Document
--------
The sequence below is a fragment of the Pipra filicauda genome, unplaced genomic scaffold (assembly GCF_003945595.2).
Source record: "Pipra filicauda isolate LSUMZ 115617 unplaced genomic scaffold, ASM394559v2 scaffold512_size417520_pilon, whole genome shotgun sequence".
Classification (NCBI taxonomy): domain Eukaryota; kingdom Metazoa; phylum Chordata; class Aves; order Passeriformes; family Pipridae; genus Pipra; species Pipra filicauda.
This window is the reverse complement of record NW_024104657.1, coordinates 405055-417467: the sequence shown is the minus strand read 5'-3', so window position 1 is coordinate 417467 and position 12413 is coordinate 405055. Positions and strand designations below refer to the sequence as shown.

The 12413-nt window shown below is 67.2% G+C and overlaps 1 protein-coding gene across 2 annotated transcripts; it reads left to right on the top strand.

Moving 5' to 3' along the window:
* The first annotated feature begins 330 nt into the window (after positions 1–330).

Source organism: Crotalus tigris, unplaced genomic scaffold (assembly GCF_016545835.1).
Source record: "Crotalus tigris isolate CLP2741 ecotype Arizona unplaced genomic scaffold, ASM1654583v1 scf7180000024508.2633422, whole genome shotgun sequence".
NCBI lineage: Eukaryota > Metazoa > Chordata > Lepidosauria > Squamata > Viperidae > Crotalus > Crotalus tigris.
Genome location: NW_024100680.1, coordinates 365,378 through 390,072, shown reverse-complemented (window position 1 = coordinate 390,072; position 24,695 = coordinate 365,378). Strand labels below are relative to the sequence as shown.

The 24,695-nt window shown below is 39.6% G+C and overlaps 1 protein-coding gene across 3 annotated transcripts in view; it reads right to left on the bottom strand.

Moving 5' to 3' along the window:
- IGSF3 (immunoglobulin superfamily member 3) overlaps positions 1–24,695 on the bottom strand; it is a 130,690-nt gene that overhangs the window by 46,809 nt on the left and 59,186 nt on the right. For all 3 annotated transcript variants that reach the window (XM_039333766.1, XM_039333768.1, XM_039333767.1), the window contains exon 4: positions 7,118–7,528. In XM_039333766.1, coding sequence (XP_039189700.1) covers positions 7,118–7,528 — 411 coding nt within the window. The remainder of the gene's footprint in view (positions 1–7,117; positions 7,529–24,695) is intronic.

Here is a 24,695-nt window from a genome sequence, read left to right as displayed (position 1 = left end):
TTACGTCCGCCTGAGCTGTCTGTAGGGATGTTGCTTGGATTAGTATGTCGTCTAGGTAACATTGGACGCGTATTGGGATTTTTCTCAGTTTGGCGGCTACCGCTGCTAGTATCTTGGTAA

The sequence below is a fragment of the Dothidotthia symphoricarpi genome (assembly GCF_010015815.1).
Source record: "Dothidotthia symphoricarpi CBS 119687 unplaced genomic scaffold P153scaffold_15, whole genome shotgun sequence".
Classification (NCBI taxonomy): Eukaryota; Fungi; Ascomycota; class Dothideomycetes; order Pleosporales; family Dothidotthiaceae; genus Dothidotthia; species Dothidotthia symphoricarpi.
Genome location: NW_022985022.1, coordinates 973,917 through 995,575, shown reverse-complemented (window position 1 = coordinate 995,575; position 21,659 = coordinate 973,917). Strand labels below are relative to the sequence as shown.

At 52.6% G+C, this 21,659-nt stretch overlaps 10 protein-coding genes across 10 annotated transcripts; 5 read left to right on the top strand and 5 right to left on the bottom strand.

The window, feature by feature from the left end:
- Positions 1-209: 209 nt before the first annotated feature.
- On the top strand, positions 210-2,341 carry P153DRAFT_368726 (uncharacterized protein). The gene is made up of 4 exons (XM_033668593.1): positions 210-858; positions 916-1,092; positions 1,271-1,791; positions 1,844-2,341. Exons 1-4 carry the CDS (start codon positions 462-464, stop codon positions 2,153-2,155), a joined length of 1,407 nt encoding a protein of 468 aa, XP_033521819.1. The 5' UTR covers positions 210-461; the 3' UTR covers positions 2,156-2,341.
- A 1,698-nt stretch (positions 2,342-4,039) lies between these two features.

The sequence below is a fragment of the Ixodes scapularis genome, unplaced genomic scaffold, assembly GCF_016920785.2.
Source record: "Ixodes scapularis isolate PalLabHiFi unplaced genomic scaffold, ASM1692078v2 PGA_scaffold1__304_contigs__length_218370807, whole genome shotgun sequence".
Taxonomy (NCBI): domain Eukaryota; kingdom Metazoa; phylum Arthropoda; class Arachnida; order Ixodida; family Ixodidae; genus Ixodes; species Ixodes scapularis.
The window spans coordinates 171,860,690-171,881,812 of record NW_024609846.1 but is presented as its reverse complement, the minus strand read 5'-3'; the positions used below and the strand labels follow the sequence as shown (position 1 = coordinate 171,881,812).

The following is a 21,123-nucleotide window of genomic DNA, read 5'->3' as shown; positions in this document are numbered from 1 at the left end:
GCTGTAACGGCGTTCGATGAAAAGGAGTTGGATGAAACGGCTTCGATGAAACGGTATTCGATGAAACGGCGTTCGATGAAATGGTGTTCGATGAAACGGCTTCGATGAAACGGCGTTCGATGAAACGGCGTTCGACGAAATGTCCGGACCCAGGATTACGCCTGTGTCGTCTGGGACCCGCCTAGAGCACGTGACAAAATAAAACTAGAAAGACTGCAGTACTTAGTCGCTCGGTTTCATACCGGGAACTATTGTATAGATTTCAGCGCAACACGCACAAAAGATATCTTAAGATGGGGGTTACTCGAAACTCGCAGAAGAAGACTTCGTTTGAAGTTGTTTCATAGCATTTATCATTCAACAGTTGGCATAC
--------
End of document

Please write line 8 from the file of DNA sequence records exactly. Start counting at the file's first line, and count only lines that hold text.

Source organism: Crotalus tigris, unplaced genomic scaffold (assembly GCF_016545835.1).